According to CIMP, the highest number of civilian casualties in 2020 was in Al Hudaydah Governorate for the third consecutive year – 457 casualties were recorded, a decrease from 768 civilian casualties in 2019 and from 2,040 in 2018. Notably, no casualties from air strikes were recorded in Al Hudaydah in 2020, in contrast with 15 recorded in 2019 and 918 in 2018. The huge reduction in the number of casualties from air strikes over the last two years coincides with the ceasefire agreed under the Stockholm Agreement in December 2018. A similar number of civilian casualties, 454, were recorded in Taizz Governorate in 2020, where figures fell slightly from 2019, but increased between 2018 and 2019. The third highest number of casualties was recorded in Sa’ada Governorate, where casualties fell from 326 in 2019 to 197 in 2020 and the number of casualties from shelling fell by 50 per cent, from 214 in 2019 to 107 in 2020. Civilian casualties from air strikes in Sa’ada dropped dramatically from 785 in 2018 to 53 in 2019 and 46 in 2020. Other governorates where there were large decreases in the number of civilian casualties in 2020 include Ad Dhale’e – where the frontline remained largely the same – and in Aminat Al Asmah and Hajjah, where the decrease again reflects a reduction in the number of deaths and injuries from air strikes.

Another likely reason for the overall decrease in the number of civilian casualties in 2020 is that new frontlines opened up in less populated regions, for example in remote districts in Al Jawf and Marib governorates. Even so, Marib and Al Jawf, were two governorates where the number of casualties increased, from 66 to 180 between 2019 and 2020 in Al Jawf and from 32 to 119 in Marib. Civilian casualty numbers also increased in some governorates in the south, reflecting ongoing clashes between forces of the Government of Yemen and southern separatists.

CIMP indicates that shelling caused the highest number of civilian casualties in 2020, though overall numbers have decreased over the past two years.

At the end of March 2020, the UN Secretary- General called for a global ceasefire to allow humanitarians to reach people most vulnerable to the spread of COVID-19 and made a separate appeal to the parties to the conflict in Yemen. On 9 April the Saudiled Coalition called a unilateral two-week ceasefire which it later extended until the end of Ramadan in May. In May, the number of civilian casualties recorded by CIMP fell to 155, and to 143 in June, but were higher in the last six months of the year. Civilian casualties spiked at 228 in October, following an increase in clashes in Al Hudaydah and Taizz from late September, and there were a series of mass casualty events in the two governorates in the last three months of the year, and one in Aden on 30 December when Aden airport was attacked as the new cabinet were arriving in Yemen.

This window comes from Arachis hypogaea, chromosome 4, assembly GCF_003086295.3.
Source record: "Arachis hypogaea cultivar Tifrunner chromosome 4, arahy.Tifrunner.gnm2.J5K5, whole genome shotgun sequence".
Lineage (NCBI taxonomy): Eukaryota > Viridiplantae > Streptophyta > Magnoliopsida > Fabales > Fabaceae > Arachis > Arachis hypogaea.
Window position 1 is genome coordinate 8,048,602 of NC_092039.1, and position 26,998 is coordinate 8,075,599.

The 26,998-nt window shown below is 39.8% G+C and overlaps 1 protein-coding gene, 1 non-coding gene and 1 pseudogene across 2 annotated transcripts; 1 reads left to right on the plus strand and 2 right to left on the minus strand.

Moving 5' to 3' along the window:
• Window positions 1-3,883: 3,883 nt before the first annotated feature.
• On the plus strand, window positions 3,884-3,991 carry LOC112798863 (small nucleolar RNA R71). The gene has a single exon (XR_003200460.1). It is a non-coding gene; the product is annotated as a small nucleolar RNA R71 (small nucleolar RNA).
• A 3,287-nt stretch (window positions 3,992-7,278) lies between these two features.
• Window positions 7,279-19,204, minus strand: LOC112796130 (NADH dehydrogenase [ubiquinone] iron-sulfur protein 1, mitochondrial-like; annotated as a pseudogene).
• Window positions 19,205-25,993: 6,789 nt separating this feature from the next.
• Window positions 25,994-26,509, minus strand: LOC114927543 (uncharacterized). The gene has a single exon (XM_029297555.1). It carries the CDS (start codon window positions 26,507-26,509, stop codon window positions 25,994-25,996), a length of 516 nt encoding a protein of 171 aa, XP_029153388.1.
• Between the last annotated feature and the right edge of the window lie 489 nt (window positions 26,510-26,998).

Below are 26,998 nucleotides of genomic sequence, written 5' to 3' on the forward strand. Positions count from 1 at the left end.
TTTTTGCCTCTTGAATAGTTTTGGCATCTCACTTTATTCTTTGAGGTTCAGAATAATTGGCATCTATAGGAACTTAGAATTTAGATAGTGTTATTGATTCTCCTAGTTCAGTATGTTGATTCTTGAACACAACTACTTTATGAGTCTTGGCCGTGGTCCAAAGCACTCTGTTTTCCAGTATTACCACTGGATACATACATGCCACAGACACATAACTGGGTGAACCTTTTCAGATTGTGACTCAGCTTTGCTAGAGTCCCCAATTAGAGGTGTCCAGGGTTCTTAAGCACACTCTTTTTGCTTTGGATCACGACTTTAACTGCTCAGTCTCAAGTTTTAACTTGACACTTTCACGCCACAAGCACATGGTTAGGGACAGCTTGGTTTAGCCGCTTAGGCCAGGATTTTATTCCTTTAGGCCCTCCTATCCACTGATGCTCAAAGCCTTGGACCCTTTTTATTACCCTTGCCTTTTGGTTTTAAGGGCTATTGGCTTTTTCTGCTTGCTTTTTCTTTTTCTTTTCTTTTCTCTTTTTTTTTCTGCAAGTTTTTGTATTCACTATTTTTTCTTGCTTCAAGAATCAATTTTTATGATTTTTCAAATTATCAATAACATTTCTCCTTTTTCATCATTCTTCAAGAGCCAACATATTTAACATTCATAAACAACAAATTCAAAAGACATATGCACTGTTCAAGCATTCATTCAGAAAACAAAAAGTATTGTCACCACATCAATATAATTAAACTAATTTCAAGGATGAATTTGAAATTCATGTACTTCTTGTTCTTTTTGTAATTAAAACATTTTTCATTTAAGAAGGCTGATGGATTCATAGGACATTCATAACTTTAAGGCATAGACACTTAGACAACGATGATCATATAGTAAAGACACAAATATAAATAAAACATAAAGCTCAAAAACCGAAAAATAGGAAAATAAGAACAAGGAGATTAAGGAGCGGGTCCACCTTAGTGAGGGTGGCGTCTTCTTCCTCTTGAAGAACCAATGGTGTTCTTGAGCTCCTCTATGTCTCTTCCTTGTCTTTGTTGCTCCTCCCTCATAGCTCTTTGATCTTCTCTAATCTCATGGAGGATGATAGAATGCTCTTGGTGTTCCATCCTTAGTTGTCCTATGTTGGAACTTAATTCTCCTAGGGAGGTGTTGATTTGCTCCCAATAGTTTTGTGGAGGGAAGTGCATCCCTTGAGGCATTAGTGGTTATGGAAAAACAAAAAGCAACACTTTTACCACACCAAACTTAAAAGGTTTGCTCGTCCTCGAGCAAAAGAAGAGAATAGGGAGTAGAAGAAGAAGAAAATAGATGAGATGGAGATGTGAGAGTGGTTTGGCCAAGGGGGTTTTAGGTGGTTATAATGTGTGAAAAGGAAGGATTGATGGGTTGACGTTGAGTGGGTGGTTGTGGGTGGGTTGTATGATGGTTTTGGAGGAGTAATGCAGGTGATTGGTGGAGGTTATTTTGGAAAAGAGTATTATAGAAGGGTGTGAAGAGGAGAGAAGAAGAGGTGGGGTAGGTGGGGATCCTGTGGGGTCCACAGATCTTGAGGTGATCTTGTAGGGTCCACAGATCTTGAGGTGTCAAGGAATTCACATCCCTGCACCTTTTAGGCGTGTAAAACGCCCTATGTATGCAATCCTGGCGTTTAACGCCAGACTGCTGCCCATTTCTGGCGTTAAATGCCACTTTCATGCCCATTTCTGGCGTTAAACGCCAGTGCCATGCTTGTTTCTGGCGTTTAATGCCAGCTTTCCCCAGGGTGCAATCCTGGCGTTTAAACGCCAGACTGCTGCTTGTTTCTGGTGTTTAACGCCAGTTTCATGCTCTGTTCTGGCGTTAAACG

In 2020, CIMP recorded 994 incidents where armed violence hit houses in 2020, down from 1,268 in 2019, and 249 incidents where farms were hit, a slight drop from 260 in 2019. There was an increase in the number of incidents affecting health facilities, from 14 to 20, while the number of incidents affecting education facilities halved, from 37 to 18. Twice as many incidents were recorded where telecommunications infrastructure was damaged during the year, up from 10 to 20.

Access challenges in Yemen make it difficult to verify civilian casualties and other breaches of international humanitarian law. Nevertheless, OHCHR verified 961 civilian casualties including 329 deaths and 632 injuries in 2020. Victims included 157 men, 47 women, 83 boys and 42 girls killed and 280 men, 97 women and 96 girls injured. OHCHR, like CIMP, found that the highest number of casualties were caused by shelling (123 deaths and 366 injuries). OHCHR verified casualties also show a significant downward trend over the last two years, from 2,712 in 2018, to 1,942 civilian casualties in 2019, and 961 in 2020. OHCHR also verified 12 attacks on schools, 14 attacks on hospitals, 4 attacks on mosques and an attack on a prison.

HC a.i. issues two further statements calling for a halt to indiscriminate attacks in Al Hudaydah

In January, the Humanitarian Coordinator a.i. issued two more statements as clashes and indiscriminate attacks continued to kill and injure civilians in residential areas of Al Hudaydah. Following reports that three civilians were killed and at least four injured in an attack near a wedding hall in the Al Hawak District in Al Hudaydah on 1 January, the Humanitarian a.i., Mr. Ally-Raza Qureshi, called on the parties to the conflict “to stop these indiscriminate attacks, which are causing so many casualties among civilians in clear violation of international humanitarian law.” After an escalation of clashes in southern areas of Al Hudaydah in mid- January, on 28 January the Humanitarian Coordinator a.i., Mr. Auke Lootsma, warned that the “ conflict continues to exert misery on millions of lives,” adding “… an immediate end to hostilities is urgently needed to allow humanitarians to conduct needs assessments and provide crucial medical support to wounded civilians and material support to those who have been displaced and lost their livelihoods.”

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Emergency Response
Standard allocation 1

Yemen Humanitarian Fund to Address Acute Needs

The First YHF Standard Allocation, launched on 19 November, will provide funding to assist people in acute humanitarian need to mitigate the risks of famine and the impact of COVID-19 in Yemen. The allocation strategy focused on two priorities a) activities covering high priority gaps for people in acute needs in Taizz (Al Mukha, Maqbanah, As Silw, and Hayfan districts) and b) activities covering gaps for people in acute needs in the ongoing emergency response.

Following the submission and review process, 58 projects with activities costed at approximately $75.3m were selected. More than 3.2 million Yemenis will receive life-saving assistance from YHF partners. NGO frontline partners will receive over 83 per cent of the funding. Overall, in 2020, OCHA’s pooled fund mechanisms allocated over $163.5m, including $98.5m from the YHF and $65m through the Central Emergency Response Fund (CERF).